Home Front Page NASA asks aspiring astronauts to write poetry as part of the hiring...

NASA asks aspiring astronauts to write poetry as part of the hiring process

Among all the medical texts, rigorous background checks, qualifications requirements, and essay questions, the eight new astronauts recently chosen by NASA were also asked to write poetry. Yesterday (Aug. 20), one of the new recruits shared a limerick he submitted with reporters during a press conference at NASA’s Johnson Space Center in Houston, Tex., where the eight new astronauts were introduced.

According to Victor Glover, a 39-year-old lieutenant commander in the U.S. Navy, the candidates were asked to compose either a tweet, a haiku, or a limerick. Glover opted to write a limerick:

Eyes fixed, gazing off into space
My mind in awe of the human race
This is all dizzying to me
Because I gave so much blood and pee
Happy to be here, vice the colonoscopy place.

After reciting his limerick, Glover said the poem was funny if you had to go through the interview process, particularly all the medical testing. A California native, Glover holds degrees from California Polytechnic State University in San Luis Obispo, Calif., the U.S. Air Force’s Air University, and the Naval Postgraduate School.

Getting selected as a NASA astronaut wasn’t all haiku and rhyming verse, however, It was a grueling 18-month long process for the the lucky few chosen from thousands of applications. The eight Americans, made up of four men and four women, said they were “honored,” “excited,” and “humbled” at the prospect of becoming astronauts. According to NASA, the astronaut class of 2013 has the highest proportion of females to males in the space agency’s history.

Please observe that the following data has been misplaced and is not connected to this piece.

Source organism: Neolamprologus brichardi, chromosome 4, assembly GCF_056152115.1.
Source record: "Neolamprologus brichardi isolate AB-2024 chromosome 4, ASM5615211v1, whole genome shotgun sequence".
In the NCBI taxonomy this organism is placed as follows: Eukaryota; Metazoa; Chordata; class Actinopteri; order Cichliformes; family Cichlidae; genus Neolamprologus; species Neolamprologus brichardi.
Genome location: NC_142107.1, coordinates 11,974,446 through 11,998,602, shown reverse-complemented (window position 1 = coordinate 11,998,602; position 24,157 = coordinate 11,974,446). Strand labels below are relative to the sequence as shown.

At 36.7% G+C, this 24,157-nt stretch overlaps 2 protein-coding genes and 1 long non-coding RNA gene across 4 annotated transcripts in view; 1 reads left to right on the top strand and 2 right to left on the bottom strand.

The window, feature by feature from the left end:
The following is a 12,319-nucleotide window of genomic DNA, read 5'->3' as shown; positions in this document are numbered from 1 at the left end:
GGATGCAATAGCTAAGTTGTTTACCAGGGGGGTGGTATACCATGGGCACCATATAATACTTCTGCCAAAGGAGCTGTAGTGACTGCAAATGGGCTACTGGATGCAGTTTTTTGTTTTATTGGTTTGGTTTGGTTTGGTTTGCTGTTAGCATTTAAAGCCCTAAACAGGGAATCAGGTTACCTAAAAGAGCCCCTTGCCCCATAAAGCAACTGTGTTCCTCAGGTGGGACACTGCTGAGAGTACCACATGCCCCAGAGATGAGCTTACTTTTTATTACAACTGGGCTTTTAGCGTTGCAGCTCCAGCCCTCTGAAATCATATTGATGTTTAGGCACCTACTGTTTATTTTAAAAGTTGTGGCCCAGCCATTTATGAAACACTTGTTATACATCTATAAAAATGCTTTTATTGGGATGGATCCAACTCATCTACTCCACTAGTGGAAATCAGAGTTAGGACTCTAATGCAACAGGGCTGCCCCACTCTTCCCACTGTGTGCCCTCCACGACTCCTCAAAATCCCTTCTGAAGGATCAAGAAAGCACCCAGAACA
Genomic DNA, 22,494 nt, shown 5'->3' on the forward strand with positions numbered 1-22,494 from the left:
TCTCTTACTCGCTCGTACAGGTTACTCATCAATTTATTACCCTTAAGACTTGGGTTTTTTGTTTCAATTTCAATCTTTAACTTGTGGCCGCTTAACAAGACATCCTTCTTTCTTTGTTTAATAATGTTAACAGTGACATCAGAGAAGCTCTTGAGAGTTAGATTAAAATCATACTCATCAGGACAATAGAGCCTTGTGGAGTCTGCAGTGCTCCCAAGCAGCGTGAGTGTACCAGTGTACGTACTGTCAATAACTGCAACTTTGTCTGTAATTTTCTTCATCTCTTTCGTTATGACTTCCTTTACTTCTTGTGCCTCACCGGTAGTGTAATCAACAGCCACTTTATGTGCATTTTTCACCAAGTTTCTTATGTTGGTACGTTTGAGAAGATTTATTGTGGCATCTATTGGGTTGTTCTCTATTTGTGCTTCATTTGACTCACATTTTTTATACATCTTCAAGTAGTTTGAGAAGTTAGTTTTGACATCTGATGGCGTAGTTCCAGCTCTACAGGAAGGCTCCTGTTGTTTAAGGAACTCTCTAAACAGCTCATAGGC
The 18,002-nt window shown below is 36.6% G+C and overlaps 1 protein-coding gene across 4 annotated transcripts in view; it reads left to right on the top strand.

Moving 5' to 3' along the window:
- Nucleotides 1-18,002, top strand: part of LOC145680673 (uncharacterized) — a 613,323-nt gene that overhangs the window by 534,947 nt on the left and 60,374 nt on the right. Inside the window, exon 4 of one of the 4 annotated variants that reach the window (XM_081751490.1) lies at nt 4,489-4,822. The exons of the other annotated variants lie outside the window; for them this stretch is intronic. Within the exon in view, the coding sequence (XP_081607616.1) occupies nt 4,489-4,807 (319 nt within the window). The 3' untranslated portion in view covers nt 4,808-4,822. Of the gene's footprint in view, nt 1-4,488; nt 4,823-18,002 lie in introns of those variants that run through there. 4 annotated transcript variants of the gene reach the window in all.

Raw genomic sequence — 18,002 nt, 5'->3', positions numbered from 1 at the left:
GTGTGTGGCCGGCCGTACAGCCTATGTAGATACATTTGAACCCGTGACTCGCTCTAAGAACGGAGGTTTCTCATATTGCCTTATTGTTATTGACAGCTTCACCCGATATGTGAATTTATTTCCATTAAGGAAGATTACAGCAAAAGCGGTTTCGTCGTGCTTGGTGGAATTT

Aside from Lt. Commander Glover, the other seven aspiring astronauts are Josh A. Cassada, Tyler N. “Nick” Hague, Christina M. Hammock, Nicole Aunapu Mann, Anne C. McClain, Andrew R. Morgan, and Jessica U. Meir. Their salaries are based on the federal government’s pay scale for grades GS-12 and GS-13. A GS-12 currently starts at around $65,000 per year and a GS-13 can earn over a little over $100,000. Astronauts who are serving in the military remain on active duty status while assigned to the Johnson Space Center.

The team now faces an intense two-year training program at the Johnson Space Center before they get an assignment or have the opportunity to speak to the press in an official capacity, according to NASA. The space agency currently has 47 astronauts on duty, including the newly chosen group.